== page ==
Any bit (i.e. living cell) forms an object.

bit object

If two objects contains any bits that are neighbors of each other, they are a single connected object. In Life, this includes any bits adjacent to each other either orthogonally or diagonally.

connected objects

If two unconnected objects interact with each other so that they cause births that would otherwise not occur, or suppress births that would otherwise occur, they form a single spatially-connected object.

spatial objects

Carrier [4] 10.25; Block on table [4] 13.221; Up bun on snake [7] Glider- snake collision adding "boat-bit" [3] MWSS on MWSS #1 [7]

If two or more unconnected objects are adjacent to each other in such a way that some empty cells change from being sterile due to under-population to being sterile due to over-population, but they do not affect each other, they do not automatically form an object; these form a pseudo-object.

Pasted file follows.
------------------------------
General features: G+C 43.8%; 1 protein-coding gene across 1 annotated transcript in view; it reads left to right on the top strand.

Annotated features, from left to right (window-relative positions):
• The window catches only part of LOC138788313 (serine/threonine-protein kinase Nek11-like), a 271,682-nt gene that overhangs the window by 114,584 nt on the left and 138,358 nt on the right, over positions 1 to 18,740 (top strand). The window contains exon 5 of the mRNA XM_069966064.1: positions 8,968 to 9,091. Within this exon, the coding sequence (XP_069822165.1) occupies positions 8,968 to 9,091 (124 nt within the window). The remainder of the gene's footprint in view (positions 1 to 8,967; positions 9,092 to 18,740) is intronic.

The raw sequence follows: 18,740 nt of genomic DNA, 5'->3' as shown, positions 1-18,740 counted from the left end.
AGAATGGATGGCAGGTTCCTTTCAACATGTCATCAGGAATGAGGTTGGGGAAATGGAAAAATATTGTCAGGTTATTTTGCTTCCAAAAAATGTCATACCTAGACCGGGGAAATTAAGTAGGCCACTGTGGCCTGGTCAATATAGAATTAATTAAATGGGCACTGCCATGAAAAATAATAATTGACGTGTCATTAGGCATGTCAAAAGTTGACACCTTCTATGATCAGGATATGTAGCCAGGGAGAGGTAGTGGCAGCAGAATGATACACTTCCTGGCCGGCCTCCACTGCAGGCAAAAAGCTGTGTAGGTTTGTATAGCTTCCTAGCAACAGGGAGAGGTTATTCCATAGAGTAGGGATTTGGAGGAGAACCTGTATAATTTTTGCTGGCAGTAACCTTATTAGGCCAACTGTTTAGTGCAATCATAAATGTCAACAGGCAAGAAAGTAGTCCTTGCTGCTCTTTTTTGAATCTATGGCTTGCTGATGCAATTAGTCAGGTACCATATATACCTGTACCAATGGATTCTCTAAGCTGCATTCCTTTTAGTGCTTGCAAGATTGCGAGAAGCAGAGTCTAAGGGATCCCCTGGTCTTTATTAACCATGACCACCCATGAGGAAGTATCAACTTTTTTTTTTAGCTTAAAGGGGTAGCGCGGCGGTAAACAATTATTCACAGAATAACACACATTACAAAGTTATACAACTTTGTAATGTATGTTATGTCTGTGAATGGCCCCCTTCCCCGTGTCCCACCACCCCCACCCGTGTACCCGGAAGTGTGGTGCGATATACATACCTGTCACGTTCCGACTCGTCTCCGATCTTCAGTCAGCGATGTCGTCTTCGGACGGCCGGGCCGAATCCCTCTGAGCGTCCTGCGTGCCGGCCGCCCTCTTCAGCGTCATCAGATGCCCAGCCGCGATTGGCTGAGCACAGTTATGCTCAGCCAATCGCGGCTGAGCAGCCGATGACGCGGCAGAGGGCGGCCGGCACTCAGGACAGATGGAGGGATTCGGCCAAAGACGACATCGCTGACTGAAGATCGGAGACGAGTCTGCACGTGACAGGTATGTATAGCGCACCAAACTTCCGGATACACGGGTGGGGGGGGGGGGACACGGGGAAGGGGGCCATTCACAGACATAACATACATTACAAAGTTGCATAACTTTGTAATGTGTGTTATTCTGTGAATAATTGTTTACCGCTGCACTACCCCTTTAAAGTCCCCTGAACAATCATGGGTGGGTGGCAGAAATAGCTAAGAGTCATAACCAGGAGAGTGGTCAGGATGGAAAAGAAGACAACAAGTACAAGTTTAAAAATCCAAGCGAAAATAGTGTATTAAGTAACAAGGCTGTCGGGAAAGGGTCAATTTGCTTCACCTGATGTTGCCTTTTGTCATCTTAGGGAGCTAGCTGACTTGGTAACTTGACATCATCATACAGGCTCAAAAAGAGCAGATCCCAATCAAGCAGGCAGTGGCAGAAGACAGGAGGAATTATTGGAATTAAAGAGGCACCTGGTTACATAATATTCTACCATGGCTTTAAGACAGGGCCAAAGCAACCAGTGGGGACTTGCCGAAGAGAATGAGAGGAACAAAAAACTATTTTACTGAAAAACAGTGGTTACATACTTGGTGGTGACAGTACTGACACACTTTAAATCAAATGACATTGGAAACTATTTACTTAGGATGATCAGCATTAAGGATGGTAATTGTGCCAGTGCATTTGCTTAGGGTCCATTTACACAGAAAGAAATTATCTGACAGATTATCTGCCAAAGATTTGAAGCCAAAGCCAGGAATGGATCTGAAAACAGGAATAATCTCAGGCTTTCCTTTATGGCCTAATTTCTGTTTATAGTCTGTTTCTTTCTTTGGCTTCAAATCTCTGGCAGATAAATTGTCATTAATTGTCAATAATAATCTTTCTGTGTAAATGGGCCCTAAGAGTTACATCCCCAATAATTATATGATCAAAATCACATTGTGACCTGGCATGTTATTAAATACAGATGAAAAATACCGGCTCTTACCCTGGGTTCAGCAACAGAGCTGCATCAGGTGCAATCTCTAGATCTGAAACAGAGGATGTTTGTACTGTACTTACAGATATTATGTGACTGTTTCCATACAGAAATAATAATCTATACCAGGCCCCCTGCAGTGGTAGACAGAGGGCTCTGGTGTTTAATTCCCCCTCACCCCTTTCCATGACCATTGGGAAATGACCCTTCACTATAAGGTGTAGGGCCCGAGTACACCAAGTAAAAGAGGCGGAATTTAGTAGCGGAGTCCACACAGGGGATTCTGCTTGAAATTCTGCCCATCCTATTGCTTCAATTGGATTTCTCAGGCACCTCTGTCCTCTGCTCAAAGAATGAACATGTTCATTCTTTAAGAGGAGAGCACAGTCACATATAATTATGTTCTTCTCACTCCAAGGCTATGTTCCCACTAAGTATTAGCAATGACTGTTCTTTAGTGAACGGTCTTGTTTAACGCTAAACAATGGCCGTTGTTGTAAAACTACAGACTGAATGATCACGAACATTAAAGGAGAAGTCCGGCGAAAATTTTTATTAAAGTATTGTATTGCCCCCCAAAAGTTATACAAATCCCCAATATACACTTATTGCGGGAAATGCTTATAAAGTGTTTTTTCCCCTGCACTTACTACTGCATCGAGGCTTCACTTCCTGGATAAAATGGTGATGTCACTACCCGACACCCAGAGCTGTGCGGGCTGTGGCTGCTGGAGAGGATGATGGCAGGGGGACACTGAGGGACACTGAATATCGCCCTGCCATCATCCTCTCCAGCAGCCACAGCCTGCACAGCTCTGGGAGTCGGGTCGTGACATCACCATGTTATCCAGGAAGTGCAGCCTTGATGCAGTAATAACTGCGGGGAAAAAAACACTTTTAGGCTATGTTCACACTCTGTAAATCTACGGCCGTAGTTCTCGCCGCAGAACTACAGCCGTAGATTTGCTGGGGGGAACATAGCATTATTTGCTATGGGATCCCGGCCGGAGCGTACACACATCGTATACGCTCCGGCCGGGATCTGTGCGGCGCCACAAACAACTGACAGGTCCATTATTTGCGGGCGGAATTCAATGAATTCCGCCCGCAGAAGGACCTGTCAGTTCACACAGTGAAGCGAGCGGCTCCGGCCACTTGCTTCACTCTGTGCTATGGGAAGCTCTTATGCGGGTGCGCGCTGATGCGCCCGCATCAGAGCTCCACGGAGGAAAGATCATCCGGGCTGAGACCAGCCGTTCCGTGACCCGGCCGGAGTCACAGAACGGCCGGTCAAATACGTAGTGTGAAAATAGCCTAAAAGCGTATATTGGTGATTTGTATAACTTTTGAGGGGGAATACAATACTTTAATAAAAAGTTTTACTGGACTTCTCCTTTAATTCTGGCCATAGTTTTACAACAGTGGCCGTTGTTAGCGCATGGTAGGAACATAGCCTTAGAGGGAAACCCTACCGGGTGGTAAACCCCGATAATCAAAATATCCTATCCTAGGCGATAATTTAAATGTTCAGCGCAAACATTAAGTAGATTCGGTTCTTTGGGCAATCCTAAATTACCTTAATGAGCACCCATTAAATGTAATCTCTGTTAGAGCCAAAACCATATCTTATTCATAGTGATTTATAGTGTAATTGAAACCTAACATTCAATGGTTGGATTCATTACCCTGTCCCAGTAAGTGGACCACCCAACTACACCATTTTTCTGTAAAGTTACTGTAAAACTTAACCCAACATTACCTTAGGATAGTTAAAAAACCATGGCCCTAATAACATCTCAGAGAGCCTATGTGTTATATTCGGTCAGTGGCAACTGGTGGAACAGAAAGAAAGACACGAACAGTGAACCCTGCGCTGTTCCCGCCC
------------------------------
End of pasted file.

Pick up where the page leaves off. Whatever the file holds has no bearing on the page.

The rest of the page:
simple pseudo-objects

Block on block [2] Down snake below snake [8] Block on beacon [4] HWSS on HWSS #3 [7]

If three or more unconnected objects are adjacent to each other in such a way that there exists any way of partitioning these objects into two distinct sets, such that the combined objects in one set do not affect the combined objects in the other set, these objects do not automatically form a single object, even if there is some partition where they do affect one another. They form a pseudo-object. The third example, found by Pavel Podgoretsky, was the first pseudo-object where the pieces must be partitioned into more than two distinct sets. Gabriel Nivasch subsequently found the next two examples. The fourth example is a smaller one with similar properties, and the fifth one requires partitioning into four distinct sets. The Four Color Map Theorem can show that no more than four distinct sets will ever be required.